Saturday, 19 May 2012

TV advertising is more powerful than you think

For those that have missed him, the nation’s favourite dog is back on our screens and has been since the beginning of May. Ever since Harvey first appeared back in 2010 featuring him selling himself to a couple in a dogs home through clips of him cooking, mowing the lawn and doing the school run he stole the hearts of a nation. Luckily for us Thinkbox has brought back Harvey the dog and this time we were in for an emotional treat. 

The advert sees Harvey attempting to sway his owner’s decision to throw away his beloved best friend, a stuffed toy named Rabbit. I think what is interesting about this advert is that it extols just how powerful the medium of television advertising is in a concise manner. In sixty seconds Harvey manages to stop his owner as he attempts to silently rid of the saliva drenched rabbit in the bin whilst he thinks Harvey’s back is turned. At this moment Harvey appears on the worktop and turns on the television to show an ad of him and Rabbit in a sweet montage of video clips showing their unity of friendship and bond together.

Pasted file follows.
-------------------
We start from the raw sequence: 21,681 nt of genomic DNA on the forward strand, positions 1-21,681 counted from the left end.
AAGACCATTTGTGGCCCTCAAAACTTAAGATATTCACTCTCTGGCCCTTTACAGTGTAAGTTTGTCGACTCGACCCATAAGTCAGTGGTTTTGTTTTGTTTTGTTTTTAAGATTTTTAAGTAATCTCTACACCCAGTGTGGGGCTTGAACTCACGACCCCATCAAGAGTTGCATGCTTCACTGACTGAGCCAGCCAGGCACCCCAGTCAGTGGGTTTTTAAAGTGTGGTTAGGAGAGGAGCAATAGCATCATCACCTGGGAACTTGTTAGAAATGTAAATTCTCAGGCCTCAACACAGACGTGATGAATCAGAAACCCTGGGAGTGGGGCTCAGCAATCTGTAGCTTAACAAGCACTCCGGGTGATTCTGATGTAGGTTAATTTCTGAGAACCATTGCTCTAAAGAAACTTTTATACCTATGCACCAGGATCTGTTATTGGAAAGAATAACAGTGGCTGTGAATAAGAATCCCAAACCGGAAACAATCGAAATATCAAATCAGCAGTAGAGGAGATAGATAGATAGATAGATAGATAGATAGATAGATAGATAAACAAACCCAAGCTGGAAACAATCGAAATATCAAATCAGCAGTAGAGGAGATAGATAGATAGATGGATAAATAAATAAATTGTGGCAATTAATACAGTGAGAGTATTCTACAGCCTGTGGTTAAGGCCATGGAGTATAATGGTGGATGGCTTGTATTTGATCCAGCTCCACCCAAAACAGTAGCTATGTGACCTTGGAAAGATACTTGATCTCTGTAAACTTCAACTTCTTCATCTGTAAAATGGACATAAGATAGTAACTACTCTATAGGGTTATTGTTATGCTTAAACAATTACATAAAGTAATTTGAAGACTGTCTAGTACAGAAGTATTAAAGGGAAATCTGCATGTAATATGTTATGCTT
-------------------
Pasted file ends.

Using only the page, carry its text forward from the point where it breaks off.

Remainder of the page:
Everything about the advert grips you. What I believe is great about television advertising is that it has the power to tell a story in a way that other advertising mediums perhaps cannot. Print ads can tell stories, but it may rely on the consumer viewing the series of ads to connect the dots. Adverts with stories are normally the ones you remember most, for there’s a point to them which you can recall and pass on to others.

Music plays an important role in advertising too. Emotional low-key music grips an audience in pet home adverts, whereas upbeat music such as what they play in the Weight Watchers ads encourage enthusiasm, motivation and active participation. No one would join Weight Watchers if Coldplay or The Smiths were the soundtrack to their ads. Of course radio ads can feature music, but the point I’m getting at is that TV not only benefits from sound, but from visuals too. Just as the radio can only use audio means, print can only use visuals. Buying magazines and, ultimately, seeing the ads in those may not be everyone’s priority right now, but internet usage and the numbers of those who watch television, to me, prove just how powerful television advertising really is in reaching the targeted masses.

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